We now need to move forward because we notice that Matthew identifies Abraham as a key ancestor of Jesus, but also David. This is tremendously important because it's the vital key to understand the significance of the genealogies. David was the king that God called miraculously to rule the people of Israel. There had been a king chosen by human pressure beforehand, Saul, the first king of the country, who'd ended up in terrible failure and disaster and then God called David, a shepherd boy from Bethlehem, from the tribe of Judah, and called him into monarchy. He became a very successful king of Israel. But, the significance of David wasn't just in his own lifetime, because it says in 2 Samuel 7: 16, which I'm going to read in a moment, that God gave a particular promise to David through the prophet Nathan. This is a very interesting and significant promise, which is foundational to everything that follows. Here is the central promise, in verse 16. There's a wider passage, more details that you can read there, but I'll just give you the central verse, verse 16:

‘“Your house”’(that is, your dynasty, or your family as kings)‘“Your house and your kingdom will endure forever before me; your throne will be established forever.’”

2 Samuel 7:16, NIV

That means permanently. It's an unconditional promise that David's successors will be kings for the people of Israel, and particularly that this kingdom will be reflecting God's kingdom. As this genealogy clearly indicates in Matthew chapter 1, David's successors, his son Solomon, and then his family line, were kings of Israel for a long period of time. Interestingly enough, that came to an end when the Babylonians came and they forced the people into exile, and the monarchy was abolished. There was no son of David, no descendant of David, ruling the country. Yet it had been promised that there would be a permanent monarchy, an eternal dynasty. So, what had happened? There'd been an interruption as a result of the sin of the nation.

Then comes the words of the prophets, which is the other key, and this leads us towards Jesus very clearly. The prophets say on many occasions, and I'll quote you one example, just to indicate this, that there is going to come a descendant of David, a biological descendant of David, in the future, who will be the ultimate fulfilment of God's kingdom purposes and of that prophetic promise in 2 Samuel 7: 16. Here's one example: Isaiah 9: 6 and 7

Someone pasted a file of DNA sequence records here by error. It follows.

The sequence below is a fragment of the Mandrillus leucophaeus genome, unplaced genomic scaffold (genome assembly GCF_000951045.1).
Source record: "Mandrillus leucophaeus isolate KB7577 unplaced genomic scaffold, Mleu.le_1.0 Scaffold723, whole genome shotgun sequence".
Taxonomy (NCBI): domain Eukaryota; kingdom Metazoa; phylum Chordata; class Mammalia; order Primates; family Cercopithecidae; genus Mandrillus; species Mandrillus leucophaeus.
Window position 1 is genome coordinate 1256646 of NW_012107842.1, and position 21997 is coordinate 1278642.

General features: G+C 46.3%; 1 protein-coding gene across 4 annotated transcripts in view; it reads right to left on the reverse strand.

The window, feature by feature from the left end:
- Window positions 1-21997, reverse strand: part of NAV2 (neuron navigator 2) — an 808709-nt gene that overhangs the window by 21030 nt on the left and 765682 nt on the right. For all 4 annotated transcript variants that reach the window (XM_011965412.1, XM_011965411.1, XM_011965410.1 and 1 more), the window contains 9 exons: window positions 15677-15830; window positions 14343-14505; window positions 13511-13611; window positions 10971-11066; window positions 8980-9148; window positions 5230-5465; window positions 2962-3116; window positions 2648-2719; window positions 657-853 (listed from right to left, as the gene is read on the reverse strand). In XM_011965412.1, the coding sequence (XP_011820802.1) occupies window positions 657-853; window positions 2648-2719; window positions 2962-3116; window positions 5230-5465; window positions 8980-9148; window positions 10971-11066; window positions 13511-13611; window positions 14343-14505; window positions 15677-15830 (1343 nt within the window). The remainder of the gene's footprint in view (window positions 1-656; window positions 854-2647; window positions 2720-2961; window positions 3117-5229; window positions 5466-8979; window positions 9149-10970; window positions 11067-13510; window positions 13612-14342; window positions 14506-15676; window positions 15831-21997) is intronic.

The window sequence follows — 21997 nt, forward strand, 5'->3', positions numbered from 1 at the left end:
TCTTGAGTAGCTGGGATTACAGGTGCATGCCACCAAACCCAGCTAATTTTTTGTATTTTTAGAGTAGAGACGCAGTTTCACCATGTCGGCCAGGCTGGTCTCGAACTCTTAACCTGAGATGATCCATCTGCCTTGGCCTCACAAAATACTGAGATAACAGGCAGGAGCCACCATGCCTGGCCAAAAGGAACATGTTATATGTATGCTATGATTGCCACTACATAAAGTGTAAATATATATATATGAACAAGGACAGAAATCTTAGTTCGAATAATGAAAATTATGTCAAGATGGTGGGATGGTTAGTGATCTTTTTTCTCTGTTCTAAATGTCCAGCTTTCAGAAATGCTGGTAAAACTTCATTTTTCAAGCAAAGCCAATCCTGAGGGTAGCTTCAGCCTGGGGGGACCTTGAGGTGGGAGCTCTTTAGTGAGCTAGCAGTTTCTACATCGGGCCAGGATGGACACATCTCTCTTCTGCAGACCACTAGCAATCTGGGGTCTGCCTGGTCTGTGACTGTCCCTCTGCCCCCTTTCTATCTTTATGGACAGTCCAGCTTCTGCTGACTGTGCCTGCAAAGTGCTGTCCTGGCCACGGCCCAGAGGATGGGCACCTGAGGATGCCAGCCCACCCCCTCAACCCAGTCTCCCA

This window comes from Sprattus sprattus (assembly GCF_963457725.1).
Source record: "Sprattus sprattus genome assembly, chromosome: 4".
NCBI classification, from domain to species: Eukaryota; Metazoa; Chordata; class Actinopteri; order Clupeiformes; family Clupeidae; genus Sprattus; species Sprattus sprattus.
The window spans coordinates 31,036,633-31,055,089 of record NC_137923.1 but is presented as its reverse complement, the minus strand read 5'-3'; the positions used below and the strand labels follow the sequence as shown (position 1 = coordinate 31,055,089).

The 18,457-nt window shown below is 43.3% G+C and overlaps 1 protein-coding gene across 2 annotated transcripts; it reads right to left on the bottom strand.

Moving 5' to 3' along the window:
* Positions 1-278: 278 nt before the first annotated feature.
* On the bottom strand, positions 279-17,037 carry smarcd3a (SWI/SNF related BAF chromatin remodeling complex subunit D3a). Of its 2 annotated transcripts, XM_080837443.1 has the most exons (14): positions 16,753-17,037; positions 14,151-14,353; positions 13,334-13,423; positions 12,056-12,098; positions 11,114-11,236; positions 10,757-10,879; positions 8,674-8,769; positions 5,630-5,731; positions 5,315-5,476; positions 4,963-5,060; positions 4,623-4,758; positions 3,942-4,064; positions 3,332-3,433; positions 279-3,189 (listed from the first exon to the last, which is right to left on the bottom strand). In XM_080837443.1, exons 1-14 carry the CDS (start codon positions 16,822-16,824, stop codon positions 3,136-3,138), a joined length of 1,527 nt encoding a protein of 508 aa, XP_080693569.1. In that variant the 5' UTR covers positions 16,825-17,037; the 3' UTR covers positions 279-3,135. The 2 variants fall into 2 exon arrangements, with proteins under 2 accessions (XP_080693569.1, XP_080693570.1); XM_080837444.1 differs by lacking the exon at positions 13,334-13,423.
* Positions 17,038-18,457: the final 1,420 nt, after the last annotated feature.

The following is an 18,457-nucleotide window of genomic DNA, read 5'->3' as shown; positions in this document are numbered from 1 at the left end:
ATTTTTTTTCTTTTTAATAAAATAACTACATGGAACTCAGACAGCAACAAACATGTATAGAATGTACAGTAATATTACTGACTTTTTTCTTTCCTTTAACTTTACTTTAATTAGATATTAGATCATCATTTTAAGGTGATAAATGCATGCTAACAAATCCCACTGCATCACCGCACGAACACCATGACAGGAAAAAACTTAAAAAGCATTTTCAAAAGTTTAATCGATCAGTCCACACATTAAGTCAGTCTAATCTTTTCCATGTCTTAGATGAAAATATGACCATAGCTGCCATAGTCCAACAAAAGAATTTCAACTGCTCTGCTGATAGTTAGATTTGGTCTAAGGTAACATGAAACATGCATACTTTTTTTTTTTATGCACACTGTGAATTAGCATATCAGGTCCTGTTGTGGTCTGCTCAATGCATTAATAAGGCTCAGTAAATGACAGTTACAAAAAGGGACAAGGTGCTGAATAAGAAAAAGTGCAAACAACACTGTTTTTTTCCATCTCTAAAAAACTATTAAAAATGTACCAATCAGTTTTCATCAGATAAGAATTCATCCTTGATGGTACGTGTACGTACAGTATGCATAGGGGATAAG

6For to us a child is born, to us a son is given, and the government will be on his shoulders. And he will be called Wonderful Counsellor, Mighty God, Everlasting Father, Prince of Peace. 7Of the greatness of his government and peace there will be no end. He will reign on David's throne and over his kingdom, establishing and upholding it with justice and righteousness from that time on and forever. The zeal of the Lord Almighty will accomplish this.’

Isaiah 9:6-7, NIV

Isaiah's prophecy is followed by many other prophecies in the Old Testament that indicate there's going to be a future king, descended from David, who will be the ultimate fulfilment of that prophecy of a permanent kingship. This turns out to be more than about the nation of Israel. It turns out to be God's rule on earth that is at stake. Jesus comes and he preaches about the kingdom of God being at hand, arriving at the time when Jesus came. He is that Davidic king because he is descended from David, and he is uniquely called to be the Messiah and the king.

A Cursed Branch of David

But there's another twist in the story. This genealogy apparently shows Jesus to be the biological son of Abraham and David, but there's a mention in verse 11 of a descendant of David called Jeconiah. That's something it's very easy to pass over, but Jeconiah is another name for one of the last rulers of the country before they went into exile. His full name is Jehoiachin, but Jeconiah in the New Testament. The nation was going badly wrong then and the prophet Jeremiah prophesied concerning Jehoiachin, or Jeconiah, in Jeremiah 22: 30 with the following, terrible prophecy:

‘This is what the Lord says: “Record this man as if childless, a man who will not prosper in his lifetime, for none of his offspring will prosper, none will sit on the throne of David or rule anymore in Judah.”’